Is there a graphical GUI builder?
r.koebler at yahoo.de
Wed Feb 20 10:34:50 CET 2013
> That way of building a window tends to produce programs that port
> badly to other systems.
hmm, I don't think so. I've build several applications in C + GTK/Glade and
Python + GTK/Glade, which easily run on Linux and Windows without any GUI
> playing with Java applets introduced
> the novel and somewhat strange idea that your window should be built
> using rules and layouts, to avoid problems with button sizes, fonts,
> etc, etc.
Do you know the container-concept of GTK+ and Glade?
In many GUI-builders, you set your widgets to fixed positions (e.g. a text
field at x16/y16 with 100*30 pixels, a button at x16/y50 with 100*50 pixels
etc.). This is *bad*, and causes all kinds of problems with e.g. different
window- or font-sizes, like widgets outside of the visible window, text
running over the border of a widget or being cut at the edge of the widget
But: GTK+ has a wonderful concept of "containers" [*]. You normally don't
set widgets to fixed positions -- instead, you add layout tables (or
vertical boxes or horizontal boxes or ...), and essentially define
that some widgets should be above each other, side by side or in a grid
layout, so you more or less define the layout logically. The real size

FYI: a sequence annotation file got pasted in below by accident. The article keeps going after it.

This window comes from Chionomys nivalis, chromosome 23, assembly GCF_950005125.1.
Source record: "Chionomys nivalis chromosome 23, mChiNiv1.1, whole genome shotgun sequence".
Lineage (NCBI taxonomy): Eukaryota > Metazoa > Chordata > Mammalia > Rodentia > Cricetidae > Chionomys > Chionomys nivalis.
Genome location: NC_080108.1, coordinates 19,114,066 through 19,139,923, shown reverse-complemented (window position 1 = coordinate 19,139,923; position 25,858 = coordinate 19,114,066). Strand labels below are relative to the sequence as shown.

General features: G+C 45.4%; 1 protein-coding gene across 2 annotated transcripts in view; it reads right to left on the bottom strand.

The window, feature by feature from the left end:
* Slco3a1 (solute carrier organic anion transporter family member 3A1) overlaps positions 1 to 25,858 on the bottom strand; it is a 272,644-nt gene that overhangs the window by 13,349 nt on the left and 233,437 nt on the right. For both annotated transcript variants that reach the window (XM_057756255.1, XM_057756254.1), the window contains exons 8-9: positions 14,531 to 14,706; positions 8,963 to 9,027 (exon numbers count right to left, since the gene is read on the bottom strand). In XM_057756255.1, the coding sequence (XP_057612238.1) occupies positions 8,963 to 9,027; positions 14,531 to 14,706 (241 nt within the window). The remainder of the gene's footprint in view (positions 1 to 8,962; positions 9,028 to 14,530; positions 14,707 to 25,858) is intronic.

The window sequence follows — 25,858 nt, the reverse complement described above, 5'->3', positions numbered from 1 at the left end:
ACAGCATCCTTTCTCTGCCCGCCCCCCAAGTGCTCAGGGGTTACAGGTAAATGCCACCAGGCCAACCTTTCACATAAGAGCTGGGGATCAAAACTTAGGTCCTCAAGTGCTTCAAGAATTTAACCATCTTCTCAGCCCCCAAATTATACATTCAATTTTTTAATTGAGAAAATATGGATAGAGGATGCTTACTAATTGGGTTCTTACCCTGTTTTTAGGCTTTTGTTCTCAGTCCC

and position of the widgets is dynamically calculated by GTK+, so they
always have the right size, and different font sizes, different window
sizes, etc. are not a problem anymore [q]. And Glade (the GTK+ GUI builder)
works exactly that way.
[*] Besides, the container-concept also allows such nice things like
putting anything inside a button (e.g. 2 images and a label), or inside
a notebook tab etc. pp.
[q] In Qt, it's also possible to generate such flexible layouts. But
it's unfortunately not the default way in Qt, and the Qt designer only
supports it rudimentarily, and in a much less obvious way. And Qt does
not have such a "container"-concept, where many widgets (e.g. buttons,
notebook registers etc.) contain other widgets.
> You have to think about your window differently - think about what
> you're putting where, rather than going visually "that looks about
> right" - but the reward is that it'll look right no matter where you
> run your app.
Yes, that's also true for GTK+/Glade.
But you have the choice to either build you GUI graphically with your
mouse, or textually in your editor -- or mix both.
More information about the Python-list